Man shot during 2018 booting incident files suit

A vehicle booted in a private parking deck in Buckhead.

A vehicle booted in a private parking deck in Buckhead.

A man who was shot in the leg in a midtown parking lot last Thanksgiving during an argument over a booting is suing the man who shot him and the company that put the boot on his car.

The lawsuit is the latest turn in the intense relationship between booting companies in metro Atlanta and drivers who find themselves on the receiving end of one of the yellow immobilizing devices.

The suit claims plaintiff Matthew Stevens was not a threat to Empire Parking Services employee Alexander Bland Jr. and that Bland had no legal reason to shoot him. Moreover, it claims that Empire knew or should have known its employees “were using firearms to resolve disputes while performing their duties on behalf of EPS.”

The lawsuit, filed in Fulton County State Court, seeks unspecified damages for physical and mental pain and suffering, plus punitive damages for “willful misconduct, malice, fraud, wantonness, oppression, and an entire want of care” by Bland and Empire.

Empire Parking did not return a call seeking comment. The AJC was unable to contact Bland, who was indicted in July oncharges of aggravated assault with a deadly weapon and possession of a firearm during commission of a felony.

Alexander Bland Jr. (left) faces criminal charges in the early Thanksgiving Day booting dispute that left Matthew Stevens, right, injured. Stevens has now sued Bland and the booting company that employed him.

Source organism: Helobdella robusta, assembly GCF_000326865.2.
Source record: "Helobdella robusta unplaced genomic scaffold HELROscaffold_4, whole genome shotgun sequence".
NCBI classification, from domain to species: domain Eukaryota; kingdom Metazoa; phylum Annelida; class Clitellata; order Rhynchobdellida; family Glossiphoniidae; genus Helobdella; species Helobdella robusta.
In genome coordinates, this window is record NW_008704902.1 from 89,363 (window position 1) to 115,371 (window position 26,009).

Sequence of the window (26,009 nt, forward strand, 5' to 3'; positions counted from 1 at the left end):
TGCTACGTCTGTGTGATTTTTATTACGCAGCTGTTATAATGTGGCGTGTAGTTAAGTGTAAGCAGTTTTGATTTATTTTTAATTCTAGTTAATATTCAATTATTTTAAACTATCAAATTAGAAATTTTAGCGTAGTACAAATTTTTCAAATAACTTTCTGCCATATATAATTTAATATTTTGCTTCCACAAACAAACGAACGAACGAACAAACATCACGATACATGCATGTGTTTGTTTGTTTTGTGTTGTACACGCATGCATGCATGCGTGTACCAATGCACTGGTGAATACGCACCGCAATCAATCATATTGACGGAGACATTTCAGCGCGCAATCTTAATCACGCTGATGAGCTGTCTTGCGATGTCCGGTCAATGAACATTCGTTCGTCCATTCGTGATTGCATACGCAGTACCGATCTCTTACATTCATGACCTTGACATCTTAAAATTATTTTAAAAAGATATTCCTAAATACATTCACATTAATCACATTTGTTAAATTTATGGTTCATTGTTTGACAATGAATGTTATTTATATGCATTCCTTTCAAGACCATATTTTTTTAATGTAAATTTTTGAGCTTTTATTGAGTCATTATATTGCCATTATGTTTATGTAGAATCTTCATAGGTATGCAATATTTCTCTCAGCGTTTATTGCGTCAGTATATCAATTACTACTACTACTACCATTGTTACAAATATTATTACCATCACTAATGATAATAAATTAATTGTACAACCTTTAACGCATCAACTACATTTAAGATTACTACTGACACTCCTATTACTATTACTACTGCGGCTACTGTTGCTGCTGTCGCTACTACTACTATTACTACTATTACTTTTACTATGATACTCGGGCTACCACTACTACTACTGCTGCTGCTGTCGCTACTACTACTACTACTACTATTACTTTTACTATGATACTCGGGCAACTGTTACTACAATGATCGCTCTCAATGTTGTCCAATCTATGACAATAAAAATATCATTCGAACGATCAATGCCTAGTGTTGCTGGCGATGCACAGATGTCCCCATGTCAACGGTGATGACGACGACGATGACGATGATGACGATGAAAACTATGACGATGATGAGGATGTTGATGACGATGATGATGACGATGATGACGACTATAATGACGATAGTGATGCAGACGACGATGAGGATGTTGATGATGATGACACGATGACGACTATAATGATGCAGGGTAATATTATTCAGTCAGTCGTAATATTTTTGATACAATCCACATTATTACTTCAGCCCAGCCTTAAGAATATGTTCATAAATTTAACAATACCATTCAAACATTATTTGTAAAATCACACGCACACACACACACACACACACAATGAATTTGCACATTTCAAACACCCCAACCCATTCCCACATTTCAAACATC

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The shooting took place in the early morning hours of Nov. 22 when Stevens and a friend returned from a Buckhead nightclub to find his car had been booted. Stevens said he had paid to park in the lot and argued with Bland over the $75 fee and having the boot removed.

Stevens said Bland got a gun from his vehicle and pointed it at his face. At some point in the altercation, Stevens was shot in the leg.

Stevens is represented by Atlanta attorney Matt Wetherington, who has spent the last several years building class-action lawsuits against booting companies and fighting to get the practice outlawed. He said Stevens’s case is a serious case, but not the only one where drivers were threatened by booting company employees.

“Our phone started ringing off the hook with people who had violence against them from booting operators. It was not limited to Empire Parking,” he said.

Booting is a hot button issue with many metro Atlanta drivers and advocates for reform like Wetherington consider the practice predatory.

Booting is illegal in several Georgia counties, including Cobb, Gwinnett, Clayton and Cherokee. Earlier this year, House Bill 469, which would have effectively banned the practice statewide, made it out of a State House Committee but never made it to a vote before the full chamber. The General Assembly could pick the measure back up when lawmakers return in January.

It’s not unheard of for disagreements between booting company employees and drivers to become violent.

Police arrested a man in another Buckhead parking lot in December 2017 when, during an argument with booting company employees, he took a pistol from the waistband of one of the employees and fired a second pistol in the air. And Stevens's shooting prompted another man to come forward with video showing another Empire Parking employee apparently brandishing a pistol during another booting dispute.

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